This op-ed by Robert Grant, claiming that the New Atheists are ‘dangerous’, was infuriating. What a string of stupid cliches!
While their starting point was the lack of scientific evidence for God’s existence, they quickly expanded their target to argue that religion is the “root of all evil” in the world. Far from being tolerated, religion should be banished. It obstructs the progress of the human race; and progress based on the pursuit of science and reason.
Can anyone find a single quote by a prominent New Atheist that demands that religion be ‘banished’? Anyone? Anywhere? Bueller? How about any one of them stating that the root cause of all evil in the world was religion?
The New Atheists offer a binary world view, neatly divided into good and evil. Science and reason on the one hand, religion and faith on the other. The implication being: if we get rid of religion we get rid of evil.
Oh, nonsense. Morality is always going to be an ongoing struggle; it’s a process, not a state of bliss. Freeing yourself of religion rids yourself of one source of ignorance and flawed thinking. It does not make you perfect.
They make the mistake here of treating evil as if it exists exclusively within a set of beliefs or practices, rather than as an inherent part of human nature.
As journalist Chris Hedges puts it, they externalise evil. Fundamentalist religious groups do the same, only for them evil resides in liberal secularism.
Oops, -100 points for relying on the rabid anti-atheist Chris Hedges.
Again, why does Grant keep claiming these things that are simply not true? He got into an argument with Michael Nugent on this, and Michael rightly hammered him on this claim. He can’t cite one source or give even one quote to back up this assertion (neither can Chris Hedges, who in a recent talk was reduced to this same strategem of equating atheists with fundamentalists, so he could quote fundamentalists, and then announce, “Aha! see! That’s how atheists think!”)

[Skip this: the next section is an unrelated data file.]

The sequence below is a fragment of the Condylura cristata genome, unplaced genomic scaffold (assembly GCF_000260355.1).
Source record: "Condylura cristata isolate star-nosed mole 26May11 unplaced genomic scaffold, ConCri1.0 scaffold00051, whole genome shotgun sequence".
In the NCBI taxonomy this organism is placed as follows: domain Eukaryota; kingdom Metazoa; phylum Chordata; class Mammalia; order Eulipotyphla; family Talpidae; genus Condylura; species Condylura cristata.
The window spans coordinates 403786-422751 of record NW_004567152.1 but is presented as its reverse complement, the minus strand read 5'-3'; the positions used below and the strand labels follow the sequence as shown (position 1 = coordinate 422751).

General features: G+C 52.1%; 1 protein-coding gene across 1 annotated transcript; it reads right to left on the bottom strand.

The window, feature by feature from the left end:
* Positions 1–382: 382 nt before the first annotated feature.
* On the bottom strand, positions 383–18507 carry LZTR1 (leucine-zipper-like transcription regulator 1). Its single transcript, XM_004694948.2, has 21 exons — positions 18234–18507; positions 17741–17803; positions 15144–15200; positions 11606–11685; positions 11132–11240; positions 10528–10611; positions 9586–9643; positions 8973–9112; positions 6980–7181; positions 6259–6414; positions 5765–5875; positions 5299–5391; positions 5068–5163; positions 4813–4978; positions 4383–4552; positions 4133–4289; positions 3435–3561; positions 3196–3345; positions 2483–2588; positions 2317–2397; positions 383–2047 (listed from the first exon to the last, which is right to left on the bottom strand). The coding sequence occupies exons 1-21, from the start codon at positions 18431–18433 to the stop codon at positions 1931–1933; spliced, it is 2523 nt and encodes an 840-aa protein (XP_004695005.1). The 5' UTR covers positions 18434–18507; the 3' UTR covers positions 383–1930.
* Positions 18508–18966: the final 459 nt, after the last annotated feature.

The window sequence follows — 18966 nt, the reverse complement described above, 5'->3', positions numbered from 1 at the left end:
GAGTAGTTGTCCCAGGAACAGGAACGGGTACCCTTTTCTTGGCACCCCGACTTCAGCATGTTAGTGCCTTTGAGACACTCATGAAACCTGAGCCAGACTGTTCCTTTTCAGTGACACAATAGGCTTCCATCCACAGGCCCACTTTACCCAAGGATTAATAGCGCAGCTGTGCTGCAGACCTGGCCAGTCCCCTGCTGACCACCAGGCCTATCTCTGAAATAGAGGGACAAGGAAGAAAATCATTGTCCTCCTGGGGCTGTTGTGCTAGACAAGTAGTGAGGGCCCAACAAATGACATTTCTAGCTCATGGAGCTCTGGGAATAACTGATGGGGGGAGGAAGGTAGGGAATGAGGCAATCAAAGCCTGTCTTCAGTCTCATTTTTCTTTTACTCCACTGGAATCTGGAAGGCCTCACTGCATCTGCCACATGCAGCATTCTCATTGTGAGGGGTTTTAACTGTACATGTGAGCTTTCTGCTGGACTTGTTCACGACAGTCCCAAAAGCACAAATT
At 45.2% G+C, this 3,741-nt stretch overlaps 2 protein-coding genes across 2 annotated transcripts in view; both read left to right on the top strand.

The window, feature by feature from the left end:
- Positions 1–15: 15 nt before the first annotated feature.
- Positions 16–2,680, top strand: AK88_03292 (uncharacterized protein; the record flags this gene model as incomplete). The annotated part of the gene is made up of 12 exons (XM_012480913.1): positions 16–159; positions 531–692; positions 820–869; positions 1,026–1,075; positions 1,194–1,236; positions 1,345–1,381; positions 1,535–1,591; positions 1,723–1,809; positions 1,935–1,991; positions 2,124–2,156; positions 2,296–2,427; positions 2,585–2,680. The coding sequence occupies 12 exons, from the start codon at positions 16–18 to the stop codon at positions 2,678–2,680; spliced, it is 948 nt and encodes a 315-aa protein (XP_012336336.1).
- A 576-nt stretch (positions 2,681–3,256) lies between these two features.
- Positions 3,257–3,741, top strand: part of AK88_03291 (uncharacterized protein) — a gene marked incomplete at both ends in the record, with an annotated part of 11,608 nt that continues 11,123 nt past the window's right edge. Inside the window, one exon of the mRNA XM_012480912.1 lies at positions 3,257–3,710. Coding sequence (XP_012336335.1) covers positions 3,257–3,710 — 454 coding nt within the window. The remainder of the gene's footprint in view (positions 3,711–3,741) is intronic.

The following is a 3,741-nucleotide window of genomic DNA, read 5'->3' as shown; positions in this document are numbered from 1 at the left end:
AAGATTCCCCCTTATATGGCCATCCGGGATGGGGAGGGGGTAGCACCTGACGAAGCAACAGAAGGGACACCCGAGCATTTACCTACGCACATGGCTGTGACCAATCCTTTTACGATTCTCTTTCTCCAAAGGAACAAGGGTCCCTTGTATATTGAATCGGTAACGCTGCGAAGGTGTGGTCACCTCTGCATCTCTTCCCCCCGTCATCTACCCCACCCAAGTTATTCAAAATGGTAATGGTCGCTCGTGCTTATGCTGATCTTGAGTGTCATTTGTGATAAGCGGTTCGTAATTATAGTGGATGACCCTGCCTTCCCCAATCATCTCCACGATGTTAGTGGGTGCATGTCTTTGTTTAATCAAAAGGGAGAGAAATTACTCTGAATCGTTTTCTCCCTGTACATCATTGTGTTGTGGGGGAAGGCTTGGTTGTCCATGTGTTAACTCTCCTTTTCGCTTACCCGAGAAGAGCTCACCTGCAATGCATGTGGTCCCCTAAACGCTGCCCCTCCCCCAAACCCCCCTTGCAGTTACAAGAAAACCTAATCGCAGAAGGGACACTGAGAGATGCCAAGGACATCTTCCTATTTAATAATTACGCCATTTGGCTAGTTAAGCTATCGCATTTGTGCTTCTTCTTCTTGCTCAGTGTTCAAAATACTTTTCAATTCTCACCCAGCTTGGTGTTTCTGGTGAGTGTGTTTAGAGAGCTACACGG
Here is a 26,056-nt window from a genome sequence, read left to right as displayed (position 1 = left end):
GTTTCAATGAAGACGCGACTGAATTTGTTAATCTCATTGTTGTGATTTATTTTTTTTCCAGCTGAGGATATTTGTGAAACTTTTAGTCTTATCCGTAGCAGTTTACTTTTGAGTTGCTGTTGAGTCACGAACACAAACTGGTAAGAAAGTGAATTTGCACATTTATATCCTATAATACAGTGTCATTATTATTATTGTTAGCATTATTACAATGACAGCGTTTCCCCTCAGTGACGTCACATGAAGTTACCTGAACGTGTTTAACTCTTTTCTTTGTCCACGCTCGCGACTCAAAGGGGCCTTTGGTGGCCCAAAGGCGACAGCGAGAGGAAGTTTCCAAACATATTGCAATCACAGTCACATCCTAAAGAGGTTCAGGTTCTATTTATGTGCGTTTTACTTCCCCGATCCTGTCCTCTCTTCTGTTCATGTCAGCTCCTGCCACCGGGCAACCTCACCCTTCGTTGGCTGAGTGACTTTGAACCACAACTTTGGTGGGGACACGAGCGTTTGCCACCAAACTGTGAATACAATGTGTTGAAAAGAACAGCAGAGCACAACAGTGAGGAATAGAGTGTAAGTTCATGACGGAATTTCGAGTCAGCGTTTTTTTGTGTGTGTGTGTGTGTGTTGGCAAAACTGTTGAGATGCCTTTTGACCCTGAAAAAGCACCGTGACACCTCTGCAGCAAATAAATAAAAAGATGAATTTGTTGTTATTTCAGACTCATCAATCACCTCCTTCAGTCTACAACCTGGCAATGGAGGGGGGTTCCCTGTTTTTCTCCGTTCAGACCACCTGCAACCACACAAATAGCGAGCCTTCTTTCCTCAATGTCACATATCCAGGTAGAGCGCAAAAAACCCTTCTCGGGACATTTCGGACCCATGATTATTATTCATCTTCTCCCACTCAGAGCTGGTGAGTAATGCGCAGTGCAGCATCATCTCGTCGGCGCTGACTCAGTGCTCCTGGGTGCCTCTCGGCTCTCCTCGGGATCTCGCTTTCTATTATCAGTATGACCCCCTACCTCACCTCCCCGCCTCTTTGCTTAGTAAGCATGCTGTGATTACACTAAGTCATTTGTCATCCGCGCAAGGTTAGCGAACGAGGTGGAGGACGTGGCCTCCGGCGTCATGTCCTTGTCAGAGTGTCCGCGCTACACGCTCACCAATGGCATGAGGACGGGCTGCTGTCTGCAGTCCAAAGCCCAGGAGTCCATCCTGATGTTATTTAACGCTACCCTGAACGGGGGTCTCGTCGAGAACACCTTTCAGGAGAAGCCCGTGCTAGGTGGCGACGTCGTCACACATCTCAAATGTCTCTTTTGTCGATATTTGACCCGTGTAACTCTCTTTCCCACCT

Religion is a specific problem of traditional teaching of invalid and bad ideas. It’s not that we think people are perfect if their brains are freed of the poison of religion — quite the contrary, human brains are faulty and full of shortcuts and limited in their degree of comprehension of the real world. But it doesn’t help if we compound our flaws with lies and lazy excuses and incoherent moral teachings. That’s the objection to religion: that it is counterfactual and destructive.
It’s as if we’re trying to teach that 2 + 2 = 4 in our math classes, but swarms of people were to insist that in their cherished traditional folkways, and in the words of their holy book, 2 + 2 = 3, and they must teach it that way. We should be able to say that that will give them wrong answers. It does not in any way imply that if only they all accept the truth of fourness, math becomes easy and everyone will be doing calculus by the time they hit kindergarten.
On the other hand, teaching people to question religion does mean that maybe, just maybe, they won’t kill other people who also question it. Check out this horror story from Iraq: fanatical Sunni Muslims in ISIS are administering roadside tests to refugees. There is, apparently, an absolutely correct answer to how you hold your hands during prayers: a Sunni way, and a Shiite way, where praying like a Shiite is utterly wrong, and the penalty for failing the quiz is to be led off to the side of the road and get a bullet in the brain.
You won’t find the New Atheists sympathizing with that approach. Rather, we’re appalled that anyone finds these artificial distinctions within bogus superstitions, whether Sunni or Shiite, Catholic or Protestant, to be useful ways to order one’s life. That we point out the futility and waste of these divisions does not imply that we’re planning to take all parties to the side of the road and have them shot — that’s religious thinking, and that’s what seems to be infecting poor Robert Grant’s mind.